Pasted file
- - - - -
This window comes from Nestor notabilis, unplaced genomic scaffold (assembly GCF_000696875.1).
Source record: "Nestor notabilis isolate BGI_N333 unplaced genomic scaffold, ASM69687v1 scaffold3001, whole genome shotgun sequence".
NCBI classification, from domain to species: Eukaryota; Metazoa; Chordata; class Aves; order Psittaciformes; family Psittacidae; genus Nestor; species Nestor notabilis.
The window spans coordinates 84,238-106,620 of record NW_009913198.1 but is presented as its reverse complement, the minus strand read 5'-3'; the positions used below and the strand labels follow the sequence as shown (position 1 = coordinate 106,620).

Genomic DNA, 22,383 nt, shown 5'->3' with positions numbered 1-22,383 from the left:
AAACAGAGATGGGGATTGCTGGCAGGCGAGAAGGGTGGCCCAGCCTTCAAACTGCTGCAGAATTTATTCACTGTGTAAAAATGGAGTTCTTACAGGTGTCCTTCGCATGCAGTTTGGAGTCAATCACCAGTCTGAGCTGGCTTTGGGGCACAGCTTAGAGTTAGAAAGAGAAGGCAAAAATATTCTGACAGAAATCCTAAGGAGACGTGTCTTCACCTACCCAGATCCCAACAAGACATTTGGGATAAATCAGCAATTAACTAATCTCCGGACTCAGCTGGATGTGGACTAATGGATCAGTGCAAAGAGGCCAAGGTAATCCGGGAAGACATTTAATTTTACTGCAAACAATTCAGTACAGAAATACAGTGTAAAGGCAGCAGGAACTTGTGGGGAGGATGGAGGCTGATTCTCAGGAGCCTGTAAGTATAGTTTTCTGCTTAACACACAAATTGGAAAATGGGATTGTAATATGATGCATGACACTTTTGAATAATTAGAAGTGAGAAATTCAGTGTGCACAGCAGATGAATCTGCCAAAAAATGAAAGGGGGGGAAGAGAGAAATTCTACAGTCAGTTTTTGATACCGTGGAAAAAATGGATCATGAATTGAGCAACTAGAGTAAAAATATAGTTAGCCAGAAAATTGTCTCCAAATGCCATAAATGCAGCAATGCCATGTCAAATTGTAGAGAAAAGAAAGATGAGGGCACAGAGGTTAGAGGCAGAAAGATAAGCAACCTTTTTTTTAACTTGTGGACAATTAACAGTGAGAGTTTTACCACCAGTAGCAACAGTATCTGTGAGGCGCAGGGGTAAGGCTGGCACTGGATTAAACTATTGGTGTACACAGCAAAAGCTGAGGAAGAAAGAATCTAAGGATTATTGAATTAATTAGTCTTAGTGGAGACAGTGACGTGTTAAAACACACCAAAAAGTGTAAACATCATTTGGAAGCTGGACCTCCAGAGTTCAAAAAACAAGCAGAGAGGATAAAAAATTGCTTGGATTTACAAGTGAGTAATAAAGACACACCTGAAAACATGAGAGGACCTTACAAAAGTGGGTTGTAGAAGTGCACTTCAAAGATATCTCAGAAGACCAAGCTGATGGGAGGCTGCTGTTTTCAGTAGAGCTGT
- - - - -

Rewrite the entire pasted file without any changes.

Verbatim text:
This window comes from Nestor notabilis, unplaced genomic scaffold (assembly GCF_000696875.1).
Source record: "Nestor notabilis isolate BGI_N333 unplaced genomic scaffold, ASM69687v1 scaffold3001, whole genome shotgun sequence".
NCBI classification, from domain to species: Eukaryota; Metazoa; Chordata; class Aves; order Psittaciformes; family Psittacidae; genus Nestor; species Nestor notabilis.
The window spans coordinates 84,238-106,620 of record NW_009913198.1 but is presented as its reverse complement, the minus strand read 5'-3'; the positions used below and the strand labels follow the sequence as shown (position 1 = coordinate 106,620).

Genomic DNA, 22,383 nt, shown 5'->3' with positions numbered 1-22,383 from the left:
AAACAGAGATGGGGATTGCTGGCAGGCGAGAAGGGTGGCCCAGCCTTCAAACTGCTGCAGAATTTATTCACTGTGTAAAAATGGAGTTCTTACAGGTGTCCTTCGCATGCAGTTTGGAGTCAATCACCAGTCTGAGCTGGCTTTGGGGCACAGCTTAGAGTTAGAAAGAGAAGGCAAAAATATTCTGACAGAAATCCTAAGGAGACGTGTCTTCACCTACCCAGATCCCAACAAGACATTTGGGATAAATCAGCAATTAACTAATCTCCGGACTCAGCTGGATGTGGACTAATGGATCAGTGCAAAGAGGCCAAGGTAATCCGGGAAGACATTTAATTTTACTGCAAACAATTCAGTACAGAAATACAGTGTAAAGGCAGCAGGAACTTGTGGGGAGGATGGAGGCTGATTCTCAGGAGCCTGTAAGTATAGTTTTCTGCTTAACACACAAATTGGAAAATGGGATTGTAATATGATGCATGACACTTTTGAATAATTAGAAGTGAGAAATTCAGTGTGCACAGCAGATGAATCTGCCAAAAAATGAAAGGGGGGGAAGAGAGAAATTCTACAGTCAGTTTTTGATACCGTGGAAAAAATGGATCATGAATTGAGCAACTAGAGTAAAAATATAGTTAGCCAGAAAATTGTCTCCAAATGCCATAAATGCAGCAATGCCATGTCAAATTGTAGAGAAAAGAAAGATGAGGGCACAGAGGTTAGAGGCAGAAAGATAAGCAACCTTTTTTTTAACTTGTGGACAATTAACAGTGAGAGTTTTACCACCAGTAGCAACAGTATCTGTGAGGCGCAGGGGTAAGGCTGGCACTGGATTAAACTATTGGTGTACACAGCAAAAGCTGAGGAAGAAAGAATCTAAGGATTATTGAATTAATTAGTCTTAGTGGAGACAGTGACGTGTTAAAACACACCAAAAAGTGTAAACATCATTTGGAAGCTGGACCTCCAGAGTTCAAAAAACAAGCAGAGAGGATAAAAAATTGCTTGGATTTACAAGTGAGTAATAAAGACACACCTGAAAACATGAGAGGACCTTACAAAAGTGGGTTGTAGAAGTGCACTTCAAAGATATCTCAGAAGACCAAGCTGATGGGAGGCTGCTGTTTTCAGTAGAGCTGT